in brief Iconic technology giant has reportedly offered to refund any Australian customers who bought its new iPad tablet under the misapprehension that 4G network speeds were available in Australia, in a preliminary hearing in Melbourne this morning, after the national competition regulator filed a lawsuit over what it called ‘misleading’ advertising in the area.
Late last night the Australian Competition and Consumer Commission revealed it would take Apple to the Federal Court today for alleged contraventions of consumer law for falsely advertising the 4G speeds locally. This morning, several outlets including The Sydney Morning Herald and The ABC reported that Apple had told the court it would be happy to take corrective action to resolve any customer issues in the area. According to the SMH (click here for the full article), a lawyer representing Apple said:
… the company is prepared to email customers to say the device was not compatible with the Telstra 4G network. Apple, the world’s most valuable company, is willing to offer a refund to any customer who believed they had been misled by references to 4G, he said.
The ABC reported (click here for the full article):
Apple has agreed to publish a clarification that states the product supports ultra-fast mobile networks but is not compatible with the Telstra network.
One of the key features of the new iPad is support for 4G speeds, which will allow users in countries such as the US and Canada to access the Internet much faster than the traditional 3G mobile broadband speeds which have become very widely used internationally over the past half-decade.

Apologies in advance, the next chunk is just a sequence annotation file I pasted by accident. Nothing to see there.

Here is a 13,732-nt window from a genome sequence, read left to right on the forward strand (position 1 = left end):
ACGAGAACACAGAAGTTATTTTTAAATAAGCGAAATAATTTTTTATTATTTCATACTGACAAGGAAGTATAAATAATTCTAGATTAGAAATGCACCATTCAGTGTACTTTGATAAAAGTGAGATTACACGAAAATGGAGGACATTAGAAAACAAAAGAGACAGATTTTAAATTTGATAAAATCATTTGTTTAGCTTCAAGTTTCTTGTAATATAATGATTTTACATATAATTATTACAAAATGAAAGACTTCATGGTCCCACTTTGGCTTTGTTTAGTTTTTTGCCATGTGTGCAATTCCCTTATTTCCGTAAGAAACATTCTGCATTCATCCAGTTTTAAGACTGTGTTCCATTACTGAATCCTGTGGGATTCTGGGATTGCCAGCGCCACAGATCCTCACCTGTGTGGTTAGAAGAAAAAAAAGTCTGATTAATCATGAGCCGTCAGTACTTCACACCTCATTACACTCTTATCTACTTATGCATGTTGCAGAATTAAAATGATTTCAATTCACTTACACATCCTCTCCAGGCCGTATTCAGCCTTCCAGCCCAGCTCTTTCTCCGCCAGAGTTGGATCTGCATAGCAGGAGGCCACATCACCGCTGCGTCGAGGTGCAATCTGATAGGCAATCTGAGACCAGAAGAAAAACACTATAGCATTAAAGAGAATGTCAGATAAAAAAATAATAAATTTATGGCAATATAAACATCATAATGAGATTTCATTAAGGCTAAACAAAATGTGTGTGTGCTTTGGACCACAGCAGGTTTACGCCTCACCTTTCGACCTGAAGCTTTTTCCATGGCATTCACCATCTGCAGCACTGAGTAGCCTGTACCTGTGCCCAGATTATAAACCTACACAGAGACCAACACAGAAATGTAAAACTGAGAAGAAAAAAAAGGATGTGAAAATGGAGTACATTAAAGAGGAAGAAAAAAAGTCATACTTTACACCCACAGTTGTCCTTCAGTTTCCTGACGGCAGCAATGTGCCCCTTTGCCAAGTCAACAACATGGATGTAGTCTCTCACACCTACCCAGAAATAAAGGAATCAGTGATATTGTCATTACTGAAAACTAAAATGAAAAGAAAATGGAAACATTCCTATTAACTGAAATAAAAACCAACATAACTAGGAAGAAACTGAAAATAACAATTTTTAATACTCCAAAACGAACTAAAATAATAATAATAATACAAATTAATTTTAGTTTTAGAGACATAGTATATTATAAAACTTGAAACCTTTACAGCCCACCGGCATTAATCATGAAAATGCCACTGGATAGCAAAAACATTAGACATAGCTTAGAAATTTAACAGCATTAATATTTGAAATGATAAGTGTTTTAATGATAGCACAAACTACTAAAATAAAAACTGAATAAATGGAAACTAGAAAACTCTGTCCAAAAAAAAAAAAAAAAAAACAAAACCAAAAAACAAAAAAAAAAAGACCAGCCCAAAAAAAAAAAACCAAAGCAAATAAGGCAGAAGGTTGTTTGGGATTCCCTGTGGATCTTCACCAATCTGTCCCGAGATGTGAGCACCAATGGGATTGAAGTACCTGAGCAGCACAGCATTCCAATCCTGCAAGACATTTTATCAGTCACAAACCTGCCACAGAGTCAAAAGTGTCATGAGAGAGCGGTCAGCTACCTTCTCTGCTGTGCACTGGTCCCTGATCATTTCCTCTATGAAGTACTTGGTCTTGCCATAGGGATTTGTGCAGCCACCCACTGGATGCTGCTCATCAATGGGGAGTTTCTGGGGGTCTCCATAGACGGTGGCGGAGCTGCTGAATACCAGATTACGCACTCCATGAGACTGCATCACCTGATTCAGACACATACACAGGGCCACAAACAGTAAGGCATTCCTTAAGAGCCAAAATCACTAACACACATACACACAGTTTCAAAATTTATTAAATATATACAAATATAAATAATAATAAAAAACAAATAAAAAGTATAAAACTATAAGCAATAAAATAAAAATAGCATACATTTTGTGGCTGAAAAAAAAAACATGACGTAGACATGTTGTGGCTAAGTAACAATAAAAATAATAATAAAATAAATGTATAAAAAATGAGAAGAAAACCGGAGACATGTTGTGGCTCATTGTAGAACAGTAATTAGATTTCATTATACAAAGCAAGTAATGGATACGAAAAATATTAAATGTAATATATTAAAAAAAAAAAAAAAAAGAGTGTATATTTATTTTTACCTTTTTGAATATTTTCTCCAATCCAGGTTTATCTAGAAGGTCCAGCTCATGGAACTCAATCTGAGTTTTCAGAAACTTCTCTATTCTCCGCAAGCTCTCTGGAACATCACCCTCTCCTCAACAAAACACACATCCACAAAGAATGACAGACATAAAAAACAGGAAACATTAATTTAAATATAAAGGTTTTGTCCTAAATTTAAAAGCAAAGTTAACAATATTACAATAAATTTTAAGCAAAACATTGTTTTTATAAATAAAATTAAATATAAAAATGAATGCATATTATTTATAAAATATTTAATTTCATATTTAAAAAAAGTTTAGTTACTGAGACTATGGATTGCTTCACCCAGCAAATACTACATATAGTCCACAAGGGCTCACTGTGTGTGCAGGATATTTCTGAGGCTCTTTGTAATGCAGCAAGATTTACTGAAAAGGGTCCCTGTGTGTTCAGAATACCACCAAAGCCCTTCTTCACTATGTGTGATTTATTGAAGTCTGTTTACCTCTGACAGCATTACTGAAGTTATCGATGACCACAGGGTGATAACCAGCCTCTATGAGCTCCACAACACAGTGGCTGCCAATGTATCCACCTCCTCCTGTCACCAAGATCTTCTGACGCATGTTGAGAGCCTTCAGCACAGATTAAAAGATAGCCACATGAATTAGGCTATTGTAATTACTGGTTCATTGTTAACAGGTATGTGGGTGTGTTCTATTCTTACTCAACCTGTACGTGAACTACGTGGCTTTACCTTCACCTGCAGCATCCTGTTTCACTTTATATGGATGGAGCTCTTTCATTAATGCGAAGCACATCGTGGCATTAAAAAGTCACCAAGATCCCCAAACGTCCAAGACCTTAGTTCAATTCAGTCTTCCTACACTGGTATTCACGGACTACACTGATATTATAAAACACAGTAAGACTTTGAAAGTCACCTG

However, the 4G speeds which the new iPad supports will not be available in Australia, with Apple’s technical specifications page only listing it as supporting the 700Mhz and 2100Mhz spectrum bands, neither of which are being used in Australian telcos to provide 4G services. Telstra and Optus’ existing 4G rollouts are based on the 1800Mhz spectrum, although Optus is also planning a rollout in the 2.3GHz band. 4G is a term used to describe the next generation of wireless broadband services, which will allow speeds up to levels such as 100Mbps — far beyond the current generation of 3G services.
The case continues.
Image credit: Capcom/Nintendo (Phoenix Wright: Ace Attorney video game)